Of course one is allowed to ask this question. However, in science this question is only taken seriously if you`ll offer an alternative hypothesis, that works equally well or better in hindsight of the known facts. When it comes to the origin of the Moon, all other origin hypotheses have already been discarded for various reasons and to my knowledge there are no rival hypotheses to the giant impact left.1 The Giant Impact is a fact, and was one before this paper!2
The question is not: Did it happen?
The question is: How did it happen?
The Giant Impact Theory came a long way since it was first proposed in 1975 . It solved a lot of problems regarding chemical similarities and differences between Earth and Moon. But in recent years it got stuck in a bottleneck.
What had happened?
Measurements of the elements oxygen, chromium, titanium, tungsten and silicon had shown that the ratios between the isotopes of those elements were the same in the Earth and the Moon. 
Why was that a problem?
Those ratios are fundamentally different in other rocky bodies in our solar system like the asteroids and – more important – Mars. Therefor it is likely that Theia and the Proto-Earth (the Earth before the Giant Impact) differed in these isotopic signatures as well. If that was the case, the standard model of the Giant Impact would predict that those ratios would be different in the Earth and the Moon (Figure 2).
Different changes in the model were proposed to achieve the similarity in isotopic ratios, but all of them require very special conditions, such as a fast spinning Proto-Earth or Theia being the same size as Earth (Figure 2) or complex processes following the impact [3-5].
Or maybe Theia didn`t had a similar isotopic signature to the Proto-Earth? For that line of thinking we would have to revise what we assume about the distribution of isotopic signatures in the solar system. That would be a great and enlightening thing to do, but would require samples from a rocky planet other than Mars – preferentially our twin planet Venus.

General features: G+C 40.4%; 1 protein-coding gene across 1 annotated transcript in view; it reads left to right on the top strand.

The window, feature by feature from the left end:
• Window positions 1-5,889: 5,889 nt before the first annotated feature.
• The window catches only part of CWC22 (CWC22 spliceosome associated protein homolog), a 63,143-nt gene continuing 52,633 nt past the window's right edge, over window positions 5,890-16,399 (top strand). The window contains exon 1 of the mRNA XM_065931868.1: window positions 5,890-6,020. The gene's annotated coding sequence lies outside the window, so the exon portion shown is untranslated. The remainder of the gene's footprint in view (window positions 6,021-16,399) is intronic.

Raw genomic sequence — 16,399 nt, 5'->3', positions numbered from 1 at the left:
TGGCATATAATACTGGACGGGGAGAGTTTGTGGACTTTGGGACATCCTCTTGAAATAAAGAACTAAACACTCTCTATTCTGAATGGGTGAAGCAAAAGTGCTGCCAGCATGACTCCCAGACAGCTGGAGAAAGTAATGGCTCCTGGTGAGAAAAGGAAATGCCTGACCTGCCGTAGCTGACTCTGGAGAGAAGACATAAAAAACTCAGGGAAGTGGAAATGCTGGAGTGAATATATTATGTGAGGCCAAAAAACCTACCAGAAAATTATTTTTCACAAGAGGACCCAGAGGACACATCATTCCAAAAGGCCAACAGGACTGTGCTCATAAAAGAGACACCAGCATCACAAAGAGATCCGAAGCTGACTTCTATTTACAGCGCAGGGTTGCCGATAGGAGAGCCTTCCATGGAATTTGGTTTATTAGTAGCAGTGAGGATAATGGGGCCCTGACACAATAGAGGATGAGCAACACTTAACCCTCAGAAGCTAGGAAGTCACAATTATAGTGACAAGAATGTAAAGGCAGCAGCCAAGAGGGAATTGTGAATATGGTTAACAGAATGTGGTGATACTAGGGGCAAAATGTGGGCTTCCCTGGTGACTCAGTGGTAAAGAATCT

So what`s the great news?
Actually, the great news are small – very small. That best describes the differences between the isotopic signatures of Earth and Moon rocks which now were uncovered.
But didn`t I said above that there were no such differences?
Indeed, but I should have added “within error”. The error is used to describe the area of uncertainty around a measured result. For example, I know I`m 185 cm tall. But I have never measured that very accurately, so it could easily be that I`m actually 1 cm taller or smaller. The 1 cm is the error on the measurement of my height. If I now meet a person who has measured his or her height (equally lax) to be 185 cm, we would have to conclude that we are equally tall (within error), even though he or she might be 186 cm and I only 184 cm. How can we find out? We have to measure more precise, let’s say with a mm-scaled tape.
In a nutshell, that is what the new study did – measured more precise. They found that when you compare 1 million oxygen atoms on Earth to 1 million oxygen atoms on the Moon, you`ll find that 123 of those atoms are different isotopes4.
This means a great relief, for some reasons:
a.) It means there is a difference in those isotopic signatures and we don`t have to invoke very special conditions5 for the Giant Impact.
b.) It promises that we`ll find similar differences in the other isotope systems apart from oxygen.6
c.) When we know how the Earth and the Moon differ, we can infer more on the nature of Theia, the Proto-Earth and the details of the impact.7
And that is much more, than just to confirm that there was a Giant Impact!
A simulation showing the Giant Impact.
1 That doesn`t mean someone might come up with a new one in the future.
2 Imagine the media would title every article about new advances in evolutionary biology with “Evolution Confirmed!” – Technically true, but still missing the point.